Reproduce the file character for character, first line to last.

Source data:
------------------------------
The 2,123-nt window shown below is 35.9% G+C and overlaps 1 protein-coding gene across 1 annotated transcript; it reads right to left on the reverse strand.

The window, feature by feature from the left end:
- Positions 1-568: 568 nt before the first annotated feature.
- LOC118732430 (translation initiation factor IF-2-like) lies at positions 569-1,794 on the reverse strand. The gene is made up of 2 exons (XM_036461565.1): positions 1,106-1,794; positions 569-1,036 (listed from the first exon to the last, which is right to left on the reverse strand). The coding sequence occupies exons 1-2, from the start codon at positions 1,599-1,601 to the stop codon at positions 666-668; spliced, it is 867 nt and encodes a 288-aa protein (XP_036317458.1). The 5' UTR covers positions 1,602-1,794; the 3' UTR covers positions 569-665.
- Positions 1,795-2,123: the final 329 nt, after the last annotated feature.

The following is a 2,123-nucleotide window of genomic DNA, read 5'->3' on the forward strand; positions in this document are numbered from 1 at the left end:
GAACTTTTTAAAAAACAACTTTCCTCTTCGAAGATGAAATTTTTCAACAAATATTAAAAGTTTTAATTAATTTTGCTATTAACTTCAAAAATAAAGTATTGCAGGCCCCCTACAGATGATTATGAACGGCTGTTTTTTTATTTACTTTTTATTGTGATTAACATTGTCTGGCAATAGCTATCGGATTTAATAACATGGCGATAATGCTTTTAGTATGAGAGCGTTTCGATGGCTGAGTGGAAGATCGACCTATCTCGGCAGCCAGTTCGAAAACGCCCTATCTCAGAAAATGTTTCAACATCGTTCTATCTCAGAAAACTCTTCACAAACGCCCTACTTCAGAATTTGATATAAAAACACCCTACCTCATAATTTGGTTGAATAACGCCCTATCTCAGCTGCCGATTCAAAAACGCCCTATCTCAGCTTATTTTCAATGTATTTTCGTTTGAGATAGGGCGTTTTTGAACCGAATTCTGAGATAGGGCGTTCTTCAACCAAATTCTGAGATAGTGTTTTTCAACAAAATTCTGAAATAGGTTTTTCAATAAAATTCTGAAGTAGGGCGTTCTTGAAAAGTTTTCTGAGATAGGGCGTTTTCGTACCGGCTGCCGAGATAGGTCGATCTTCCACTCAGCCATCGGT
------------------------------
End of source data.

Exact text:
The 2,123-nt window shown below is 35.9% G+C and overlaps 1 protein-coding gene across 1 annotated transcript; it reads right to left on the reverse strand.

The window, feature by feature from the left end:
- Positions 1-568: 568 nt before the first annotated feature.
- LOC118732430 (translation initiation factor IF-2-like) lies at positions 569-1,794 on the reverse strand. The gene is made up of 2 exons (XM_036461565.1): positions 1,106-1,794; positions 569-1,036 (listed from the first exon to the last, which is right to left on the reverse strand). The coding sequence occupies exons 1-2, from the start codon at positions 1,599-1,601 to the stop codon at positions 666-668; spliced, it is 867 nt and encodes a 288-aa protein (XP_036317458.1). The 5' UTR covers positions 1,602-1,794; the 3' UTR covers positions 569-665.
- Positions 1,795-2,123: the final 329 nt, after the last annotated feature.

The following is a 2,123-nucleotide window of genomic DNA, read 5'->3' on the forward strand; positions in this document are numbered from 1 at the left end:
GAACTTTTTAAAAAACAACTTTCCTCTTCGAAGATGAAATTTTTCAACAAATATTAAAAGTTTTAATTAATTTTGCTATTAACTTCAAAAATAAAGTATTGCAGGCCCCCTACAGATGATTATGAACGGCTGTTTTTTTATTTACTTTTTATTGTGATTAACATTGTCTGGCAATAGCTATCGGATTTAATAACATGGCGATAATGCTTTTAGTATGAGAGCGTTTCGATGGCTGAGTGGAAGATCGACCTATCTCGGCAGCCAGTTCGAAAACGCCCTATCTCAGAAAATGTTTCAACATCGTTCTATCTCAGAAAACTCTTCACAAACGCCCTACTTCAGAATTTGATATAAAAACACCCTACCTCATAATTTGGTTGAATAACGCCCTATCTCAGCTGCCGATTCAAAAACGCCCTATCTCAGCTTATTTTCAATGTATTTTCGTTTGAGATAGGGCGTTTTTGAACCGAATTCTGAGATAGGGCGTTCTTCAACCAAATTCTGAGATAGTGTTTTTCAACAAAATTCTGAAATAGGTTTTTCAATAAAATTCTGAAGTAGGGCGTTCTTGAAAAGTTTTCTGAGATAGGGCGTTTTCGTACCGGCTGCCGAGATAGGTCGATCTTCCACTCAGCCATCGGT